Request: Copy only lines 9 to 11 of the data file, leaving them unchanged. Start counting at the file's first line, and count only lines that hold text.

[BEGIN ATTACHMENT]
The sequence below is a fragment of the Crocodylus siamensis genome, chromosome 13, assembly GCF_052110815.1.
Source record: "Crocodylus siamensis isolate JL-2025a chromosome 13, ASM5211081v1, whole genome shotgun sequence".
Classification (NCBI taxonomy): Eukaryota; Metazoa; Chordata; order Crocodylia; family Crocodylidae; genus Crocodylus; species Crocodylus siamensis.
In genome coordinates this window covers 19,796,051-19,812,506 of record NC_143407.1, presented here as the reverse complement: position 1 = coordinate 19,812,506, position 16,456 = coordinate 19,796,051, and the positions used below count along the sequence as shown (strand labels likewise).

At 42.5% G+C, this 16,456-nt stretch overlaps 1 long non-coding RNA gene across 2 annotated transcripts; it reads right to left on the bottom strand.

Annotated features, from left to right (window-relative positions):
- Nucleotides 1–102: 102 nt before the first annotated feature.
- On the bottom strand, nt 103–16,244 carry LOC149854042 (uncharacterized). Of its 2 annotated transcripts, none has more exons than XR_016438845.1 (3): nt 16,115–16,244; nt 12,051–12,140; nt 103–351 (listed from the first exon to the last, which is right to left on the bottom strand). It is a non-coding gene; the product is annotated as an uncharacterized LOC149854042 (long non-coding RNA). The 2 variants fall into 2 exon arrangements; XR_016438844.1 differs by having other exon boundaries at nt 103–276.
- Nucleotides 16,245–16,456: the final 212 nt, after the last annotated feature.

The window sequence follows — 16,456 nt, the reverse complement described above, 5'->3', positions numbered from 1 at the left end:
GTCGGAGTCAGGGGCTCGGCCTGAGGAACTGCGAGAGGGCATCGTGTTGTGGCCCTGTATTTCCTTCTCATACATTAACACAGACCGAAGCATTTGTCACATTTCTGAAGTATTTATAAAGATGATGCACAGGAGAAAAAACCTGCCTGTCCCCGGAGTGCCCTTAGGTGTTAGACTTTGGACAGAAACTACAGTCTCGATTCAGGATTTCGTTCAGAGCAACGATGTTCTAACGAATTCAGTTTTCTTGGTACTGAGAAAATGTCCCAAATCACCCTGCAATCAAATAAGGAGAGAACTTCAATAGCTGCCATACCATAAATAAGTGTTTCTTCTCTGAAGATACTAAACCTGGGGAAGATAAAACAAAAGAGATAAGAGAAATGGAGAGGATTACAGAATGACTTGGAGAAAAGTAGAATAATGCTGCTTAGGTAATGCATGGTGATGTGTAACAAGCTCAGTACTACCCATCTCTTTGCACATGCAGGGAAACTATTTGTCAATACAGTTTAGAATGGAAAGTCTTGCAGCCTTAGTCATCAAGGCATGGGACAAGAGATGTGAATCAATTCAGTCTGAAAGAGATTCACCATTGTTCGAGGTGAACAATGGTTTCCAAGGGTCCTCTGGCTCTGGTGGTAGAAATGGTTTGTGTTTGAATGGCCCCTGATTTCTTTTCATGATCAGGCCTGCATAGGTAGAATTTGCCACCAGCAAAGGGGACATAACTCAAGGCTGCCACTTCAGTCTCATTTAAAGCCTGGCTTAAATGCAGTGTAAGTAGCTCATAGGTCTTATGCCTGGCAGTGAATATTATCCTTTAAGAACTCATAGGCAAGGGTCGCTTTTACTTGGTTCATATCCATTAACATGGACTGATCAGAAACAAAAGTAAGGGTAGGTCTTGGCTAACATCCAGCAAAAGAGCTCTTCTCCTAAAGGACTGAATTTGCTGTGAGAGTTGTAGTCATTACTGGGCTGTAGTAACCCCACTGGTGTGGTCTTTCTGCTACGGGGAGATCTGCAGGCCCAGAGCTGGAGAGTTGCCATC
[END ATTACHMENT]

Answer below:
- Nucleotides 16,245–16,456: the final 212 nt, after the last annotated feature.

The window sequence follows — 16,456 nt, the reverse complement described above, 5'->3', positions numbered from 1 at the left end:
GTCGGAGTCAGGGGCTCGGCCTGAGGAACTGCGAGAGGGCATCGTGTTGTGGCCCTGTATTTCCTTCTCATACATTAACACAGACCGAAGCATTTGTCACATTTCTGAAGTATTTATAAAGATGATGCACAGGAGAAAAAACCTGCCTGTCCCCGGAGTGCCCTTAGGTGTTAGACTTTGGACAGAAACTACAGTCTCGATTCAGGATTTCGTTCAGAGCAACGATGTTCTAACGAATTCAGTTTTCTTGGTACTGAGAAAATGTCCCAAATCACCCTGCAATCAAATAAGGAGAGAACTTCAATAGCTGCCATACCATAAATAAGTGTTTCTTCTCTGAAGATACTAAACCTGGGGAAGATAAAACAAAAGAGATAAGAGAAATGGAGAGGATTACAGAATGACTTGGAGAAAAGTAGAATAATGCTGCTTAGGTAATGCATGGTGATGTGTAACAAGCTCAGTACTACCCATCTCTTTGCACATGCAGGGAAACTATTTGTCAATACAGTTTAGAATGGAAAGTCTTGCAGCCTTAGTCATCAAGGCATGGGACAAGAGATGTGAATCAATTCAGTCTGAAAGAGATTCACCATTGTTCGAGGTGAACAATGGTTTCCAAGGGTCCTCTGGCTCTGGTGGTAGAAATGGTTTGTGTTTGAATGGCCCCTGATTTCTTTTCATGATCAGGCCTGCATAGGTAGAATTTGCCACCAGCAAAGGGGACATAACTCAAGGCTGCCACTTCAGTCTCATTTAAAGCCTGGCTTAAATGCAGTGTAAGTAGCTCATAGGTCTTATGCCTGGCAGTGAATATTATCCTTTAAGAACTCATAGGCAAGGGTCGCTTTTACTTGGTTCATATCCATTAACATGGACTGATCAGAAACAAAAGTAAGGGTAGGTCTTGGCTAACATCCAGCAAAAGAGCTCTTCTCCTAAAGGACTGAATTTGCTGTGAGAGTTGTAGTCATTACTGGGCTGTAGTAACCCCACTGGTGTGGTCTTTCTGCTACGGGGAGATCTGCAGGCCCAGAGCTGGAGAGTTGCCATC